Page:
Well, dependencies, flavors, sourceSets, versions.. All fly around in our build gradle files, right ?

Let’s tidy it up a little bit and make ourselves a helper dependency file which’ll make versioning things around the project easier and make our gradle files look tidier by grouping dependencies.

Let’s not use the root build.gradle file for the extension, instead, create a new folder on the root and name it anything you like. I think scripts would be a suitable name.

Let’s paste it under scripts. In this screenshot, “dependencies.gradle” is the file I’ve been using for a while now.

I’ll be giving what it looks like down below. You can create a new .gradle file and paste it and modify as you like. But before that , let’s complete one last step, apply it to our root build.gradle. Just open it and type

apply from: "scripts/dependencies.gradle"

Aaaaand we’re ready to use our gradle file. Beware, you should update your path, if you change naming or where the file is later on.

Now, it’s a bit long but there’s a little to tell about it. What I have is 3 different arrays. One is versions, the other is libraries and one for testLibraries ( just because I wanted to separate them :D )

Versions array also has library versions, so when I change it from here, all dependent library versions are upgraded.

Now, let’s see how build.gradle looks after using this values here:

Some Benefits

But what are the benefits ? This is not a “super duper awesomeeeee” thing but still keeps things tidy and easy to manage.

You can group dependencies as an internal array, you can name it anything and add any dependency in those

retrofitRx : [ “com.squareup.retrofit2:retrofit:${versions.retrofitVersion}”, “com.squareup.retrofit2:converter-gson:${versions.retrofitVersion}”, “com.squareup.retrofit2:adapter-rxjava2:${versions.retrofitVersion}”
]

I believe just adding libraries dependent to each other should be implemented as one tho. This’ll make your dependencies look tidier and grouped.

Let’s say I have 5 modules and I’m using same minSdkVersion in all of them. By using versions.minSdkVersion, when you change minSdkVersion on your dependencies.gradle, all of them will be changed.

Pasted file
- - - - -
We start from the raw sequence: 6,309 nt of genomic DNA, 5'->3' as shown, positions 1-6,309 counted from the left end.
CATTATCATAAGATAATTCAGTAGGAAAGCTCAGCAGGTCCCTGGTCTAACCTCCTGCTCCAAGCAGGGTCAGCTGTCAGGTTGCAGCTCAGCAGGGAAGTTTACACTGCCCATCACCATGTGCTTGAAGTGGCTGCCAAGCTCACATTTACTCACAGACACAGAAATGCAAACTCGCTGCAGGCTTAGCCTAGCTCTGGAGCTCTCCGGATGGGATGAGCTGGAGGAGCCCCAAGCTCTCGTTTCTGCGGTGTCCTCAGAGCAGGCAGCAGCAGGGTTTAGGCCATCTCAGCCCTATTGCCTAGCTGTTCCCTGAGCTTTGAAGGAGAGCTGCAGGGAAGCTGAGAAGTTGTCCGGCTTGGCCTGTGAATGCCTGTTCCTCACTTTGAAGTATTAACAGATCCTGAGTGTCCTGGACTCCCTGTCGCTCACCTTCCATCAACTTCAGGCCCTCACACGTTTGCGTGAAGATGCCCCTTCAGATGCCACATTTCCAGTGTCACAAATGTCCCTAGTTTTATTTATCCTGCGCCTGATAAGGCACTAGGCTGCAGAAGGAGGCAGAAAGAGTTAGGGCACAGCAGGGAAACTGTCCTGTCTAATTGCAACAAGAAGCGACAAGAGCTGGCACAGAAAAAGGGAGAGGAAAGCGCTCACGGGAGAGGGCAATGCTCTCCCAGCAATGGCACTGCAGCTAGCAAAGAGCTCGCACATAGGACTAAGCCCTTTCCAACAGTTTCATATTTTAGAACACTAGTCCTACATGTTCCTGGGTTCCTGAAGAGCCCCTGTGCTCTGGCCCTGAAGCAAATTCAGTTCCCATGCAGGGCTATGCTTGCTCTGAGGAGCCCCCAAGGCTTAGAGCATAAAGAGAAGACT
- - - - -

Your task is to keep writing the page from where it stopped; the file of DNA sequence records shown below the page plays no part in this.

Also, implementing libraries and versions from one place will ensure I’ll be using same versions of libraries on all modules, as well as same configuration versions.

Better then opening up all the files and typing all over huh ?

Drawbacks

There are also couple drawbacks. First of all, you should change all the fields to “versions.whatEverItIs” manually. Tho you can create some live templates to solve this.

There is no autocomplete. It’ll autocomplete “libraries”, “testLibraries” or “versions” array names, but it won’t suggest / complete values you wrote in them.

But biggest drawback is, you should check library versions. I generally do this before I add a dependency and update the file accordingly. The “Project Structure” won’t show your dependency when added this way and won’t generate a message about new versions. I don’t know why tho. I asked it on StackOverflow here, waiting for answers.

P.S.: I used to have a warning here about Android Studio is not asking for a sync after updating anything in this gradle file. As of Android Studio 3.2, any change made on external gradle file causes Studio to pop a “sync now” warning. Still, just in case, keep an eye on the External Libraries if the versions are correct.

Well, that’s it. Have fun with your gradle !

P.S.: I couldn’t find a proper way to add “exclude”, “annotationProcessor” or “implementation” commands to file I prepared. That’s why I add “AP” suffix at the end of annotation processors. If you know how, let me know !

Android Engineer @IKEA